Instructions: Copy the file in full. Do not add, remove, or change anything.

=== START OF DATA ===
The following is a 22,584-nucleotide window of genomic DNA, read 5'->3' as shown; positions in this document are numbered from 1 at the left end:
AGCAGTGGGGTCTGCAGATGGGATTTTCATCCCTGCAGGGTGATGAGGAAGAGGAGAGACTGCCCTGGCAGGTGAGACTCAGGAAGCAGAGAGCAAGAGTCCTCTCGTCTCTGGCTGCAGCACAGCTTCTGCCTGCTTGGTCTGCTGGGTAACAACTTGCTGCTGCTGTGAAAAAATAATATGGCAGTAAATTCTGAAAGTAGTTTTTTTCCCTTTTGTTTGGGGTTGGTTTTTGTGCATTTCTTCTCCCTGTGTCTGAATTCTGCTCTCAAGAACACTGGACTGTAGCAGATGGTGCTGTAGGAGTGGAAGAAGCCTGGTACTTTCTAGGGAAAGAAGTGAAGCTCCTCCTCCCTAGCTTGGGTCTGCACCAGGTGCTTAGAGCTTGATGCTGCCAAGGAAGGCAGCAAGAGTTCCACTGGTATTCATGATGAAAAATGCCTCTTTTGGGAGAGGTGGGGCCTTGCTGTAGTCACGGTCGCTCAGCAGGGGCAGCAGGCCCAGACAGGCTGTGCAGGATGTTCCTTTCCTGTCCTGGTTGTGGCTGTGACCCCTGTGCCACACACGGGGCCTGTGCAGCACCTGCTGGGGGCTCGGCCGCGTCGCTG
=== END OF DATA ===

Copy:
The following is a 22,584-nucleotide window of genomic DNA, read 5'->3' as shown; positions in this document are numbered from 1 at the left end:
AGCAGTGGGGTCTGCAGATGGGATTTTCATCCCTGCAGGGTGATGAGGAAGAGGAGAGACTGCCCTGGCAGGTGAGACTCAGGAAGCAGAGAGCAAGAGTCCTCTCGTCTCTGGCTGCAGCACAGCTTCTGCCTGCTTGGTCTGCTGGGTAACAACTTGCTGCTGCTGTGAAAAAATAATATGGCAGTAAATTCTGAAAGTAGTTTTTTTCCCTTTTGTTTGGGGTTGGTTTTTGTGCATTTCTTCTCCCTGTGTCTGAATTCTGCTCTCAAGAACACTGGACTGTAGCAGATGGTGCTGTAGGAGTGGAAGAAGCCTGGTACTTTCTAGGGAAAGAAGTGAAGCTCCTCCTCCCTAGCTTGGGTCTGCACCAGGTGCTTAGAGCTTGATGCTGCCAAGGAAGGCAGCAAGAGTTCCACTGGTATTCATGATGAAAAATGCCTCTTTTGGGAGAGGTGGGGCCTTGCTGTAGTCACGGTCGCTCAGCAGGGGCAGCAGGCCCAGACAGGCTGTGCAGGATGTTCCTTTCCTGTCCTGGTTGTGGCTGTGACCCCTGTGCCACACACGGGGCCTGTGCAGCACCTGCTGGGGGCTCGGCCGCGTCGCTG